Suppose that under autarky, Colombia makes coffee and cars at \$1 and \$2 each, and Japan makes coffee and cars at \$20 and \$10 each. Since Japan has a comparative advantage in car manufacture, the standard theory says that Colombia will import cars and export coffee.
However, I'm having a hard time imagining how this actually happens in practice. If I run a Colombian car business, why would I import cars from Japan, when they cost five times as much? Why not just buy cars at home?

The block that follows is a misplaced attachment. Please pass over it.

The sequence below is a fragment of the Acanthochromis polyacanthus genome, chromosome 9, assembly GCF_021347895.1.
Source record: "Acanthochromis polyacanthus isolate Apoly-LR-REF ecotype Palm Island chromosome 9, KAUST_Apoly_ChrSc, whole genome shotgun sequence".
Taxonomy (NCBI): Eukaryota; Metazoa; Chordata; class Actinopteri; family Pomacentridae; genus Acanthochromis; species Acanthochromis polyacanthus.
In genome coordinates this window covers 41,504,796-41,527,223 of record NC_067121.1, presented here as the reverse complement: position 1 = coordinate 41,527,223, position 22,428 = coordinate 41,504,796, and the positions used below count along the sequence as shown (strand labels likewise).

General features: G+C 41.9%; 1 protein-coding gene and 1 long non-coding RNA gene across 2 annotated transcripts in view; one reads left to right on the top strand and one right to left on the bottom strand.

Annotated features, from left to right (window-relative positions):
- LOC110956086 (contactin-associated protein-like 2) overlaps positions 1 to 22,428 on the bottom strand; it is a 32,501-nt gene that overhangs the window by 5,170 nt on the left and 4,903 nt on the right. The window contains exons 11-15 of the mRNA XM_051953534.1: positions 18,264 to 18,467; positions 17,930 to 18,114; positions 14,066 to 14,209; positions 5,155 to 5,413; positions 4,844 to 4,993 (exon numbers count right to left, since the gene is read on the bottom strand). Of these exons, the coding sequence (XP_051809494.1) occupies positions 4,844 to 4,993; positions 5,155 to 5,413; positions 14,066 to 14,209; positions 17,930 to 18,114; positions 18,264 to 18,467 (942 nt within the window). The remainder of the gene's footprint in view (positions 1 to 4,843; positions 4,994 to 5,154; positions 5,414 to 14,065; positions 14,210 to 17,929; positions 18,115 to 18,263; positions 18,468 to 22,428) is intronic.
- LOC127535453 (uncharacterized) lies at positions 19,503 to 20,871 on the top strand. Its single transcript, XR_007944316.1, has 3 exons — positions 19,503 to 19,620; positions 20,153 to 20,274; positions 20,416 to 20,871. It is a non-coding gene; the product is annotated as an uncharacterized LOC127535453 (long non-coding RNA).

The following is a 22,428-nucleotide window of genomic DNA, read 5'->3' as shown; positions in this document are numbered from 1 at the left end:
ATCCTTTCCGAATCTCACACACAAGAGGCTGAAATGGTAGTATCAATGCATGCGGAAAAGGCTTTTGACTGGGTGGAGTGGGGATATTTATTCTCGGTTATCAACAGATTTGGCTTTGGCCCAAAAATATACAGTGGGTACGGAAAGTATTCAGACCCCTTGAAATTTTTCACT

In general, I see no reason why any business dealing in a single market should care about price ratios; they only see the absolute prices of a single good. For the trade to actually happen in this case, you'd either need a company that trades both cars and coffee (do those actually exist?) or government-controlled trade. Neither of these feel realistic.
If we can look at Ricardo's original example, the same problem appears. Ricardo is assuming that production across an entire country is synchronized in some way; his theory would work if a single business in each country controlled all production of all goods there. But I don't see how the logic holds if there are separate companies producing cloth and wine.
In real life, how are comparative advantages actually exploited?